Denmark in the Eurovision Song Contest 1963

Denmark was represented by Grethe and Jørgen Ingmann, with the song '"Dansevise", at the 1963 Eurovision Song Contest, which took place on 23 March in London. "Dansevise" was chosen as the Danish entry at the Dansk Melodi Grand Prix on 24 February, and went on to win the contest for Denmark in the most controversial of circumstances, when it was alleged that the Norwegian jury had altered their votes in order to hand victory to Denmark at the expense of Switzerland.

Eurovision Song Contest 1963
Country Denmark
National selection
Selection processDansk Melodi Grand Prix 1963
Selection date(s)24 February 1963
Selected entrantGrethe and Jørgen Ingmann
Selected song"Dansevise"
Selected songwriter(s)
Finals performance
Final result1st, 42 points
Denmark in the Eurovision Song Contest
◄1962 1963 1964►

Before EurovisionEdit

Dansk Melodi Grand Prix 1963Edit

The DMGP was held at the Tivoli in Copenhagen, hosted by Marianne Birkelund. Eight songs took part with the winner being chosen by a 10-member jury. Other past and future Eurovision entrants competing were Birthe Wilke (1957 & 1959), Dario Campeotto (1961), Bjørn Tidmand (1964) and Gitte Hænning (1973, for Germany).[1]

Final – 24 February 1963
Draw Artist Song Place
1 Preben Marth "Abstrakt" 8
2 Bjørn Tidmand "Amiga mia" 2
3 Grethe and Jørgen Ingmann "Dansevise" 1
4 Melody Mixers "Harlekin og Colmbine" 6
5 Dario Campeotto "Kære du" 5
6 Gitte Hænning "Lille sarte kvinde" 4
7 Birthe Wilke "Pourquoi" 3
8 Grethe Sønck "Verden er en gammal bekendt" 7

At EurovisionEdit

Voting controversyEdit

On the night of the final the Ingmanns performed 8th in the running order, following Finland and preceding Yugoslavia. "Dansevise" was a very sophisticated, atmospheric song, unlike anything previously heard in Eurovision. The pre-contest betting had suggested a two-horse race between Denmark and Switzerland, and the two songs quickly separated themselves from the pack in the early rounds of voting, which was done by each national jury awarding 5-4-3-2-1 to their top 5 songs. Host Katie Boyle then contacted Norway, the fifth jury due to vote, and the Norwegian spokesman clearly and confidently announced their votes as 5 to the United Kingdom, 4 to Italy, 3 to Switzerland, 2 to Denmark and 1 to Germany. However, as the spokesman had not given the results in the required format (by firstly giving the performance number of the song), Boyle asked him to repeat the votes. This appeared to confuse him, and Boyle agreed that to avoid any delay, they would come back to the Norwegian jury after all the other countries had voted.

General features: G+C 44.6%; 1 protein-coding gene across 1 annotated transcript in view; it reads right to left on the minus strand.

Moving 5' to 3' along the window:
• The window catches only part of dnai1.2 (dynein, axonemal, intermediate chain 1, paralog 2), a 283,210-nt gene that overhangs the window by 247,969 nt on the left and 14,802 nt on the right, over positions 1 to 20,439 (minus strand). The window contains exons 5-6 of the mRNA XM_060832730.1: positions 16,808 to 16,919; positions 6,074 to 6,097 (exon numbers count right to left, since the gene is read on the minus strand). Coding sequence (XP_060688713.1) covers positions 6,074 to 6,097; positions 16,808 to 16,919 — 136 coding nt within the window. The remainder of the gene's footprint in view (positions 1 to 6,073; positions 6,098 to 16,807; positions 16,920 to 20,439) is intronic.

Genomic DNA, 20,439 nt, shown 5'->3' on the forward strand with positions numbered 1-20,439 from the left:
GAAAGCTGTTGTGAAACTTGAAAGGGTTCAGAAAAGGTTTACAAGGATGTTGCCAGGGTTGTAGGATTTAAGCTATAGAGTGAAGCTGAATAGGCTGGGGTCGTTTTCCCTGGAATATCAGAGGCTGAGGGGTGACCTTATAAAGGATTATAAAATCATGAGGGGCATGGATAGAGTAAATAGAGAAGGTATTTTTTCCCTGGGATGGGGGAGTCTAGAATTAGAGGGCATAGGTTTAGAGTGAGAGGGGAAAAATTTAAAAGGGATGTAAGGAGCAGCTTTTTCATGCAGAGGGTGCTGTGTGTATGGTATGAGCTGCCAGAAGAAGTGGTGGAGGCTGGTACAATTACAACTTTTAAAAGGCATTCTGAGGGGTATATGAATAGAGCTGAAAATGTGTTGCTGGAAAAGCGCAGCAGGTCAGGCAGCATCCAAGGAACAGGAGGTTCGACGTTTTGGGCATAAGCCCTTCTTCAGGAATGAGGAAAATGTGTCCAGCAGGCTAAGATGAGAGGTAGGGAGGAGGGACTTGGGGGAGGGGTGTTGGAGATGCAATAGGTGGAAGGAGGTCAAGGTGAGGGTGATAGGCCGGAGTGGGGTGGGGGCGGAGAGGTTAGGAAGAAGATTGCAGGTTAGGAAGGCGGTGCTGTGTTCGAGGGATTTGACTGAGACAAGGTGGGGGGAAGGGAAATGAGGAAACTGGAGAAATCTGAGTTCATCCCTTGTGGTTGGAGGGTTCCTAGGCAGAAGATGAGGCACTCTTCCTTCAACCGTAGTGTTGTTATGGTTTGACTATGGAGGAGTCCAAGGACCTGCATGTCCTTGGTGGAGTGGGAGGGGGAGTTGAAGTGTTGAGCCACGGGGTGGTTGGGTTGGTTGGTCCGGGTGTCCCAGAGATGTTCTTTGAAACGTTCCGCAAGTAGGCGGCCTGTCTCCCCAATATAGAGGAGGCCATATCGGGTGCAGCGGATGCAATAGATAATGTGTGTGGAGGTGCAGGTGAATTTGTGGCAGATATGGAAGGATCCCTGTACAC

After the last scheduled jury in Luxembourg had given their votes, Switzerland was ahead of Denmark by 39 points to 38. Had the votes originally announced by Norway been allowed to stand, Switzerland would have won by 42 points to 40. Boyle then went back to the spokesman in Oslo who now announced 5 to the United Kingdom, 4 to Denmark, 3 to Italy, 2 to Germany and 1 to Switzerland, giving the victory to Denmark by 2 points. In response to the controversy which followed the show, the European Broadcasting Union investigated the role of the Norwegian jury and concluded that there was no evidence of wrongdoing, with the confusion arising from misunderstandings. Notwithstanding, an element of suspicion has hung over the 1963 result ever since and it remains, along with 1968, the most contentious contest outcome in Eurovision history.[2]

"Dansevise" has a very high reputation in Eurovision circles. The song often features prominently in polls to determine the best Eurovision winners, and is cited as one of the best examples of a Eurovision winner which does not date and still holds wide appeal.



  1. ^ ESC National Finals database 1963
  2. ^ ESC History - Denmark 1963
  3. ^ a b "Results of the Final of London 1963". Eurovision Song Contest. Archived from the original on 30 March 2021. Retrieved 30 March 2021.